The environmental resource curse hypothesis: the forest case
AbstractThe resource curse hypothesis relies on the resource-rich countries tendency to grow slower than resource-poor countries. Focusing on forest issues, this paper extends the resource curse hypothesis to environmental degradation: how do forest endowment and forest harvesting affect deforestation? Our empirical results show that countries with important forest cover and forestry sectors seem to deforest more than others, which supports the hypothesis of an environmental resource curse. Moreover, countries implied in important timber certification processes have lower deforestation levels.
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Bibliographic InfoPaper provided by Laboratoire d'Economie Forestiere, AgroParisTech-INRA in its series Working Papers - Cahiers du LEF with number 2009-04.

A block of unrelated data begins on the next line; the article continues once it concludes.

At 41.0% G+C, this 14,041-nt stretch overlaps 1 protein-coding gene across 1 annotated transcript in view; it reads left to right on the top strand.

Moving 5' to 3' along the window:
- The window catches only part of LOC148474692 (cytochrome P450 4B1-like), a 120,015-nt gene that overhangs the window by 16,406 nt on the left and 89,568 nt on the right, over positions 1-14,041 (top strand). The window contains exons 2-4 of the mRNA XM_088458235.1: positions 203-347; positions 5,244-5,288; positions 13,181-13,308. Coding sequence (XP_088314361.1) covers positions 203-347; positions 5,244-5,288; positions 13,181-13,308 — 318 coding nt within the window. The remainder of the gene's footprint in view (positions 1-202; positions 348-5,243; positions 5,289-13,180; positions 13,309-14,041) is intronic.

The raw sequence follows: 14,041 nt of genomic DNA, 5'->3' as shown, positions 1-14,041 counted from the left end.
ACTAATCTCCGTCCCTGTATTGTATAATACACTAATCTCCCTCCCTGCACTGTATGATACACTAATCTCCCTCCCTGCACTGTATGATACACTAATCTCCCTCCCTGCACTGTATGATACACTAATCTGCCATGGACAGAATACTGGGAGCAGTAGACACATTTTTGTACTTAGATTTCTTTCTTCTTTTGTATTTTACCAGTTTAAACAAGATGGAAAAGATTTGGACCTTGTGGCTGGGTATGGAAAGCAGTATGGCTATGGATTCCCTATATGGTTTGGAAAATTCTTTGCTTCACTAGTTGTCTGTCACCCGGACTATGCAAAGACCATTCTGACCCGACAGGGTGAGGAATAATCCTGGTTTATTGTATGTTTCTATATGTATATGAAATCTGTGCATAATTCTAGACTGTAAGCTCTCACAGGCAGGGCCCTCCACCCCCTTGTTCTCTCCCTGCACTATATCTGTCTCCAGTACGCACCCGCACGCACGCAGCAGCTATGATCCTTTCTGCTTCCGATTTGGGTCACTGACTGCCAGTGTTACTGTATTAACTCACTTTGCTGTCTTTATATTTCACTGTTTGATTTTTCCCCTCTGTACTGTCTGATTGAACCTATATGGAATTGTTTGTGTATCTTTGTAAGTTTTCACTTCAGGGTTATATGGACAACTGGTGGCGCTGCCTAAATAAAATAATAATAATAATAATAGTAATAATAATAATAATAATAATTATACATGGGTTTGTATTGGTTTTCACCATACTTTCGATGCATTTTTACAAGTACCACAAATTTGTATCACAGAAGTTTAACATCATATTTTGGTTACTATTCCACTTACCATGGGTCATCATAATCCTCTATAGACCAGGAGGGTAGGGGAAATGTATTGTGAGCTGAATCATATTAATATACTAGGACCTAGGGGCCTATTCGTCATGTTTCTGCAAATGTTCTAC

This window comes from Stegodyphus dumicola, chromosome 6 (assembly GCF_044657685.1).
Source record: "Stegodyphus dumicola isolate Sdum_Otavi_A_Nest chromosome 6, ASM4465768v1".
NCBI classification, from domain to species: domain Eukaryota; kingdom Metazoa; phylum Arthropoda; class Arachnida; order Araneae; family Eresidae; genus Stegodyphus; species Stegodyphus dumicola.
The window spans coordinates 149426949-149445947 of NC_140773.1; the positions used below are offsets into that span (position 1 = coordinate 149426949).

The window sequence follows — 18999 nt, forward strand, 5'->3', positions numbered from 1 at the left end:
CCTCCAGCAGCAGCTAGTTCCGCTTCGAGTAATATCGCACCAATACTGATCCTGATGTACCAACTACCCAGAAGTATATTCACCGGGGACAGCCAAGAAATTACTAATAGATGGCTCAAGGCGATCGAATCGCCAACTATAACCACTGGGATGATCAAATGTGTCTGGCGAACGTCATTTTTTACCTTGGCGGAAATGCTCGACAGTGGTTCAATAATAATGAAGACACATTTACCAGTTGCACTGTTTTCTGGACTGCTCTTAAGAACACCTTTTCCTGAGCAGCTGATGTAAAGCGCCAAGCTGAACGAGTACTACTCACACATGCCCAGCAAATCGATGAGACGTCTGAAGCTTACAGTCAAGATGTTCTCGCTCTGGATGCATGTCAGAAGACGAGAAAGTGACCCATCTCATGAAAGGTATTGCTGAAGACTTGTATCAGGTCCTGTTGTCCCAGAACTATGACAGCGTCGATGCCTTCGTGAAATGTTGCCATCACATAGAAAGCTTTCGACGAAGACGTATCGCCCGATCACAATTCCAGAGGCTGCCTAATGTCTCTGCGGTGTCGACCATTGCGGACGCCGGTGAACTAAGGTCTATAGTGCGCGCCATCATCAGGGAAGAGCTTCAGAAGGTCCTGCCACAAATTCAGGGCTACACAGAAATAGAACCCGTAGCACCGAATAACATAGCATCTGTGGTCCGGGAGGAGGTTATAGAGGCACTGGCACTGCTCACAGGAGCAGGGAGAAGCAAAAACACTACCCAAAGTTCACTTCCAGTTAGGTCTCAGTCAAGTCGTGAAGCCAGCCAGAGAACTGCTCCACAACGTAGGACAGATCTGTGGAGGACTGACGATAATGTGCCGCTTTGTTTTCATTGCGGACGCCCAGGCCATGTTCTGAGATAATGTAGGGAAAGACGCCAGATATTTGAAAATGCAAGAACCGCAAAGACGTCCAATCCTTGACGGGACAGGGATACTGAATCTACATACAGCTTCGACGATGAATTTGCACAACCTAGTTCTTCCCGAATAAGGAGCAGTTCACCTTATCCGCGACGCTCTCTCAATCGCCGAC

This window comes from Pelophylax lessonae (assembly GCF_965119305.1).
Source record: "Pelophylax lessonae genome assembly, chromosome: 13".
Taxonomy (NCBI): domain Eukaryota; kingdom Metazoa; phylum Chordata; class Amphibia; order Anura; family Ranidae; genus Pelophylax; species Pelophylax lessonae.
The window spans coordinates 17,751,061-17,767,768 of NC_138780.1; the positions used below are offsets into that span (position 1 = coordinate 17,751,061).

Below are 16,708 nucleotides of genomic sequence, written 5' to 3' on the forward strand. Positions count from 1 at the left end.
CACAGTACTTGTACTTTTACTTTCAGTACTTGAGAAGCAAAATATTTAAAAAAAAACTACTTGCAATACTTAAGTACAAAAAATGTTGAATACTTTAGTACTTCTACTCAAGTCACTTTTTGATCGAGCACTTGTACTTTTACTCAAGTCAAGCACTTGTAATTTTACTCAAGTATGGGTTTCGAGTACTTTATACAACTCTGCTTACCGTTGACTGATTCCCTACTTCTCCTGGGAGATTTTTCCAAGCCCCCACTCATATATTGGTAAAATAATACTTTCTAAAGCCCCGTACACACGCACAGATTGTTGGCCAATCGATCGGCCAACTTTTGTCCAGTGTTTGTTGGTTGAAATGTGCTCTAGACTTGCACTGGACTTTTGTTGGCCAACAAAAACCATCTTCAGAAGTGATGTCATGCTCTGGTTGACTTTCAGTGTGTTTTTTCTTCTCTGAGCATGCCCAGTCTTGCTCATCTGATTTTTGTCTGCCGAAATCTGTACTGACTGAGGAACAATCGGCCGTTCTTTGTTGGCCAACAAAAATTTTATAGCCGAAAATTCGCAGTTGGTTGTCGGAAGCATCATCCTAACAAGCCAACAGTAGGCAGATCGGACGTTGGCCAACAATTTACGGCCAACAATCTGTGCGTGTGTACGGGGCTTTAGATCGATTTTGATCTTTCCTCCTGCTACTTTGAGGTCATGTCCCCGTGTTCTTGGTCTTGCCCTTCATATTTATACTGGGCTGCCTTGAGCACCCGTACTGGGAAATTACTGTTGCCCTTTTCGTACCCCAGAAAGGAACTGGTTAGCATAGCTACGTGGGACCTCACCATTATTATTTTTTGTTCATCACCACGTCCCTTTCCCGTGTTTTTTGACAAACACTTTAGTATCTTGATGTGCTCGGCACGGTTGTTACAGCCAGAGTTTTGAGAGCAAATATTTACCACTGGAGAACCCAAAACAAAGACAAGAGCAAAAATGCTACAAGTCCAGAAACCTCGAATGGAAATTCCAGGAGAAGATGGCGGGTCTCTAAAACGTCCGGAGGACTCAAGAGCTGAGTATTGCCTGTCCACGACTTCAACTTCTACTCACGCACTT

Length: 9 pages
Date of creation: Sep 2009
Date of revision:
resource curse; tropical forest; deforestation;
Find related papers by JEL classification:
- C21 - Mathematical and Quantitative Methods - - Single Equation Models; Single Variables - - - Cross-Sectional Models; Spatial Models; Treatment Effect Models
- O13 - Economic Development, Technological Change, and Growth - - Economic Development - - - Agriculture; Natural Resources; Environment; Other Primary Products
- Q33 - Agricultural and Natural Resource Economics; Environmental and Ecological Economics - - Nonrenewable Resources and Conservation - - - Resource Booms (Dutch Disease)
This paper has been announced in the following NEP Reports:
- NEP-AGR-2009-09-19 (Agricultural Economics)
- NEP-ALL-2009-09-19 (All new papers)
- NEP-ENV-2009-09-19 (Environmental Economics)
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